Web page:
My 2020 Project: Let’s Go Deep

Jan 15, 2020

This year I am taking a year-long course and mentoring program offered by Annamieka Hopps Davidson called Let’s Go Deep. The program is aimed at helping artists to create a cohesive body of work, something I have wanted to do for quite some time now.

I met with Annamieka a few weeks ago to talk about choosing my project. We had such a profound and emotional conversation. Rarely in my life have I ever felt so seen, heard, and understood as I was by this incredible woman.

The project that I’ve chosen is inspired by the quote from St. Isaac the Syrian:

What is a merciful heart? It is a heart on fire for the whole of creation, for humanity, for the birds, for the animals, for demons, and for all that exists. By the strong and vehement mercy that grips such a person’s heart, and by such great compassion, the heart is humbled and one cannot bear to hear or to see any injury or slight sorrow in any in creation. For this reason, such a person offers up tearful prayer continually even for irrational beasts, for the enemies of the truth, and for those who harm her, that they be protected and receive mercy.

When I imagine the art I want to create, what I imagine is that each painting, every brushstroke, is a prayer for the “irrational beasts.” I have a heart for the creatures and if my work were to change the world, it would be to move others to tenderness for animals and the environment.

My original idea (which first came up for me nearly a year ago) was to create a series of illustrations and a written prayer text that would become a hand-bound artist’s book. Now that I’ve had time to process my conversation with Annamieka, I’m allowing myself to leave the form and subjects of the work open for now—it could be paintings, illustrations, or both. To begin, I’m brainstorming all the ideas I have for both the prayer text and the imagery. However, because this is such an emotionally charged project, I have found myself feeling very intimidated.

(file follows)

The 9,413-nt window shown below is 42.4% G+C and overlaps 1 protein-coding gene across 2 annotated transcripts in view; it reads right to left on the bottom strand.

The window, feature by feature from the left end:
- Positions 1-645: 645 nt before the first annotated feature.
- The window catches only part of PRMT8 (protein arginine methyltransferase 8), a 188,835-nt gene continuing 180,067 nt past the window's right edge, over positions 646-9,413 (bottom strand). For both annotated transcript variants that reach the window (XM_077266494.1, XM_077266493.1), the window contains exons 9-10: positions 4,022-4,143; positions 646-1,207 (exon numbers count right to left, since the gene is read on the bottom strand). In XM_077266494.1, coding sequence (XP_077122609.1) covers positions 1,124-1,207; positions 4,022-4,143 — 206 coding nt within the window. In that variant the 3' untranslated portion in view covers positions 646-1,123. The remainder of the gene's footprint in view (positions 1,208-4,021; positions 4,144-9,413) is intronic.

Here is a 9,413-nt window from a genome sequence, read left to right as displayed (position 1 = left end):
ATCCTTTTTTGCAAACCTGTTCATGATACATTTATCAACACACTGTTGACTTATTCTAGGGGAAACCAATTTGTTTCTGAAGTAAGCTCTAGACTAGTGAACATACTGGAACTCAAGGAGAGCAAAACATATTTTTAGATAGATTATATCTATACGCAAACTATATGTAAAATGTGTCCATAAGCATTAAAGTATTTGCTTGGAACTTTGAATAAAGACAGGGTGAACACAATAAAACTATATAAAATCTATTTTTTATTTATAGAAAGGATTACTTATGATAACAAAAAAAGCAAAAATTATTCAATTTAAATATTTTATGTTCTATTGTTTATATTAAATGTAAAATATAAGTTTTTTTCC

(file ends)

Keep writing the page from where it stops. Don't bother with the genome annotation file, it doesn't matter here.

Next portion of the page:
A recent Creative Peptalk podcast episode by Andy J. Pizza helped me put my anticipated emotional reactions into a different light. He asked: What are your automatic behaviors, the things that you can’t help but do? What are the things that you normally try to repress or stop yourself from doing? Andy says that these are my engines! This is my wiring that I’ve been caused to feel bad about but is actually my most valuable asset.

Because Andy has ADHD, he gets bored easily. He turned this tendency to boredom into a source of energy. It goes like this:

  • Get bored, start looking for a diversion.
  • Become curious and learn more and more.
  • Produce enough work to break into a new market (like illustrating children’s books).
  • Amass enough expertise to start teaching other people how to break into that market and then….he gets bored again.

Boredom is Andy’s “driver;” it’s the energy that pushes him forward over and over it to generate success for himself. He used to be ashamed of this trait and tried to repress it. Now he sees is as a valuable energy source.

For me, these kinds of traits include:

  • Acquiring knowledge like a sponge, without studying.
  • Thinking in visual imagery often so vividly that my emotions become triggered.
  • Feeling emotion with great intensity.

Next, I thought through what Andy’s process might look like for my Let’s Go Deep project:

  • Acquire knowledge about animals and the environment
  • Explore and capture the visual imagery that my knowledge brings up
  • Stay with the emotional response I get from the visual imagery, be tender with myself while I’m experiencing this kind of pain and turn it into prayer
  • Create art that communicates the learning, emotions, and prayer

As part of my process, I’m putting together some items to support myself through the emotional territory I’ll be traversing. When I was in therapy last year, my therapist suggested that I identify items/actions that I could use to sooth myself when I get triggered. One of the most powerful helps for me is scents like mint, clove, or sage so I’ve added clove oil to my toolkit. I’m also starting a practice of Tonglen meditation to support my journey.

While I still feel somewhat intimidated, I also feel excited because I know that in the past, my emotional responses were an obstacle to my creative process and now they are one of my most valuable assets!

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